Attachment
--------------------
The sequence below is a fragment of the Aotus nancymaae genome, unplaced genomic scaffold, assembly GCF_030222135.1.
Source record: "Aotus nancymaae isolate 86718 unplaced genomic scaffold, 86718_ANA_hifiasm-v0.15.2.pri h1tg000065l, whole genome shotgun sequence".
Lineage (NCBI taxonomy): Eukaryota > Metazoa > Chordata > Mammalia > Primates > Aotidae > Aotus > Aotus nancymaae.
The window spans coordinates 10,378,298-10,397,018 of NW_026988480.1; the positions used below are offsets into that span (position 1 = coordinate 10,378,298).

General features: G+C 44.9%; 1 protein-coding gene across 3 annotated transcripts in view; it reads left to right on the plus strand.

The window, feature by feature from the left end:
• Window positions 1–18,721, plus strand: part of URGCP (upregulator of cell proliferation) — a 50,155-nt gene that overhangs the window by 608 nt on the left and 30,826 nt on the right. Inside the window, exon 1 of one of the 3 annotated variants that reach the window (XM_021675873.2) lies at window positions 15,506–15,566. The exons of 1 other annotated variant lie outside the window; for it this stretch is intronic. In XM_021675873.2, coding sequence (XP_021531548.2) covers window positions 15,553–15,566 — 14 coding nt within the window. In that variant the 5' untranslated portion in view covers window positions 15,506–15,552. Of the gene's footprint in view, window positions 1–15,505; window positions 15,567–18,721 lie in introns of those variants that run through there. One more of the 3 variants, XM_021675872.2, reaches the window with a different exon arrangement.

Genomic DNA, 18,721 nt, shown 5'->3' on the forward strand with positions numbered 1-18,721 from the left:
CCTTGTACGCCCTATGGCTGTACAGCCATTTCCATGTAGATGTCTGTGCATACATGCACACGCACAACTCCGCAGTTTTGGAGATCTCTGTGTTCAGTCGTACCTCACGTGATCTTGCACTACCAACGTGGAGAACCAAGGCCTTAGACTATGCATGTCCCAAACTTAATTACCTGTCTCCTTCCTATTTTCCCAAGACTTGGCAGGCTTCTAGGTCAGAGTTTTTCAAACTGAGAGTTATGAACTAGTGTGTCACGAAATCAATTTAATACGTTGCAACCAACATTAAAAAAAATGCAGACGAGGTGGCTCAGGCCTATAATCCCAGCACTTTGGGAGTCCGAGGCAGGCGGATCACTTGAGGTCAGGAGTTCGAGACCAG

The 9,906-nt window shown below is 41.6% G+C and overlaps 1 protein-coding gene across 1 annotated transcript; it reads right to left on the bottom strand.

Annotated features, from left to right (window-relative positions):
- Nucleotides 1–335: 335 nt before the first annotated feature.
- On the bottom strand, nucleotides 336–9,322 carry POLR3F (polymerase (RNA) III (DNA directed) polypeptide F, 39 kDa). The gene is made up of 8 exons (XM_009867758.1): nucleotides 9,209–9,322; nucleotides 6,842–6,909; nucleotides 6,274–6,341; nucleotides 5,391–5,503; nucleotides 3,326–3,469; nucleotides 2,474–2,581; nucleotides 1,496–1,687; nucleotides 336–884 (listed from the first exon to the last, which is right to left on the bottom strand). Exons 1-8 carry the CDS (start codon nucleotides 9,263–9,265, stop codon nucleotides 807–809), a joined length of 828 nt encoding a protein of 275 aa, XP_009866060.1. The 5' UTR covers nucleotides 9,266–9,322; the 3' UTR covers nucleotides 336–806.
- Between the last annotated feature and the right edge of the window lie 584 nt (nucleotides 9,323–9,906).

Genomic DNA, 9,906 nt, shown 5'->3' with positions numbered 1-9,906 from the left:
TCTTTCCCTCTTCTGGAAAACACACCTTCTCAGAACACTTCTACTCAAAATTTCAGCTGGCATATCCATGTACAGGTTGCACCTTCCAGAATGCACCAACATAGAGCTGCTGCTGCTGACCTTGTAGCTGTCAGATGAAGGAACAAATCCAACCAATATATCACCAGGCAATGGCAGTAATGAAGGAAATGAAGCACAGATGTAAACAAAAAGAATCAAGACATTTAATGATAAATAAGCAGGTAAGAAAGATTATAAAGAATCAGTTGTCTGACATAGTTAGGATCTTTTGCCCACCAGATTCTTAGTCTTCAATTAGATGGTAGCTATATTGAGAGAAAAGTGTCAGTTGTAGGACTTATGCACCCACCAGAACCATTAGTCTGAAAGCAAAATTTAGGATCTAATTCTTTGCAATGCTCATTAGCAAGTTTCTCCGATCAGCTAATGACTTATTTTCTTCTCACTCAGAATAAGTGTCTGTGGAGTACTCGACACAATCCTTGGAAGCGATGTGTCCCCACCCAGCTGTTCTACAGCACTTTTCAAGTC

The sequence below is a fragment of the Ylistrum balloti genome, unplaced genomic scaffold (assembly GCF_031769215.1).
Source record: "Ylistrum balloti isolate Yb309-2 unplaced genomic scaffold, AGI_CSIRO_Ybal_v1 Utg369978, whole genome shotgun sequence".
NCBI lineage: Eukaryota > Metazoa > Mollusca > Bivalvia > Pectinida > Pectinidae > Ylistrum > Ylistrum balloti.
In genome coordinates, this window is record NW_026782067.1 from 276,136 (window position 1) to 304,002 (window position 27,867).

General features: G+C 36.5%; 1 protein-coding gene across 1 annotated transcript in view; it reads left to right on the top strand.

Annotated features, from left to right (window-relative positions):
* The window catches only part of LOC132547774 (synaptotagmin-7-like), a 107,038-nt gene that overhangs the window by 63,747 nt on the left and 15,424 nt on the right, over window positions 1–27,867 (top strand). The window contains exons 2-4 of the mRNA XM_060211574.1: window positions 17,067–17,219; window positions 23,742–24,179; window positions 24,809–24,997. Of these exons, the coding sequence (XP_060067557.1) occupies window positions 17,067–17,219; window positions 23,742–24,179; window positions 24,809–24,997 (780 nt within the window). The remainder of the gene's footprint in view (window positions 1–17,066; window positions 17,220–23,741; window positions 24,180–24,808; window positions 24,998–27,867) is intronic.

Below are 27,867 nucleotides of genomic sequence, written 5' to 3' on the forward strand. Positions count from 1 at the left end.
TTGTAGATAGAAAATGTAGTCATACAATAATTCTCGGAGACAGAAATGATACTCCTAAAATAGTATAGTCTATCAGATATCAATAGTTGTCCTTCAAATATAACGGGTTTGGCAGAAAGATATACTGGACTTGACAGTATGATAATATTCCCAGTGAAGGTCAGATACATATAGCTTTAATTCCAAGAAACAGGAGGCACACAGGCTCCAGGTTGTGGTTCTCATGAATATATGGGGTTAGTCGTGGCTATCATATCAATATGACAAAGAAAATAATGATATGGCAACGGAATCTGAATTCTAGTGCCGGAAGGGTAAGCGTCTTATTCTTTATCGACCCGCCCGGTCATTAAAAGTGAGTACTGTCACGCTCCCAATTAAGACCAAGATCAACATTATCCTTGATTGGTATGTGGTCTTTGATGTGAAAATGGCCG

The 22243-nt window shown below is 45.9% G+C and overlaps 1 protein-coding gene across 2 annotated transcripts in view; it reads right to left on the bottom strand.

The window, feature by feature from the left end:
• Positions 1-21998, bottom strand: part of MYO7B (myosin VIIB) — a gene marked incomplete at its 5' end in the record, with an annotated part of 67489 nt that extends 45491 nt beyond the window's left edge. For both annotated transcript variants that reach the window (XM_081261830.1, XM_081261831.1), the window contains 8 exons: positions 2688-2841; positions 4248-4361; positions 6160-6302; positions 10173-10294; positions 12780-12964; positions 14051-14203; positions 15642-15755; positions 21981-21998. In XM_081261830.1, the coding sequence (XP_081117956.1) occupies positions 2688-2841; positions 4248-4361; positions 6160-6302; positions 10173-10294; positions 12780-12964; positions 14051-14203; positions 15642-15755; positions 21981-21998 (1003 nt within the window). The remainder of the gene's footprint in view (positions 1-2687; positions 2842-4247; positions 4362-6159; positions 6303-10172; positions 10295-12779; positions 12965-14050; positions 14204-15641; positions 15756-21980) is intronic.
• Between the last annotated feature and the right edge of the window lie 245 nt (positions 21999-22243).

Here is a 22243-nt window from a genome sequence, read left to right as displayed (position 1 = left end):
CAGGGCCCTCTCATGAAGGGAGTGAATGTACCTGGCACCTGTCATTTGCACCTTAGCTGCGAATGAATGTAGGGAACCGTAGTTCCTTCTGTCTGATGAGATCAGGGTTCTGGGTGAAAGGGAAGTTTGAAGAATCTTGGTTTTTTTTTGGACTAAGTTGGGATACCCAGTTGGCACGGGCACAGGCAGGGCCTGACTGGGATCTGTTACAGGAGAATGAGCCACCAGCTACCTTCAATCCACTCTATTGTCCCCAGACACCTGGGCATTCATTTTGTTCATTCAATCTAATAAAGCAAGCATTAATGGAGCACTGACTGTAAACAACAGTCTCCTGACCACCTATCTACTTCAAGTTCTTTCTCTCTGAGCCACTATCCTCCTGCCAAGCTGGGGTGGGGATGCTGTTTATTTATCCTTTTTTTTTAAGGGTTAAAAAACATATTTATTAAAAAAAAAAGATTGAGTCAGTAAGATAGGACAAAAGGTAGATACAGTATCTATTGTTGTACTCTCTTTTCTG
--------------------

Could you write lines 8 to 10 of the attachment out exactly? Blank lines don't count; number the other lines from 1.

Genomic DNA, 18,721 nt, shown 5'->3' on the forward strand with positions numbered 1-18,721 from the left:
CCTTGTACGCCCTATGGCTGTACAGCCATTTCCATGTAGATGTCTGTGCATACATGCACACGCACAACTCCGCAGTTTTGGAGATCTCTGTGTTCAGTCGTACCTCACGTGATCTTGCACTACCAACGTGGAGAACCAAGGCCTTAGACTATGCATGTCCCAAACTTAATTACCTGTCTCCTTCCTATTTTCCCAAGACTTGGCAGGCTTCTAGGTCAGAGTTTTTCAAACTGAGAGTTATGAACTAGTGTGTCACGAAATCAATTTAATACGTTGCAACCAACATTAAAAAAAATGCAGACGAGGTGGCTCAGGCCTATAATCCCAGCACTTTGGGAGTCCGAGGCAGGCGGATCACTTGAGGTCAGGAGTTCGAGACCAG

The 9,906-nt window shown below is 41.6% G+C and overlaps 1 protein-coding gene across 1 annotated transcript; it reads right to left on the bottom strand.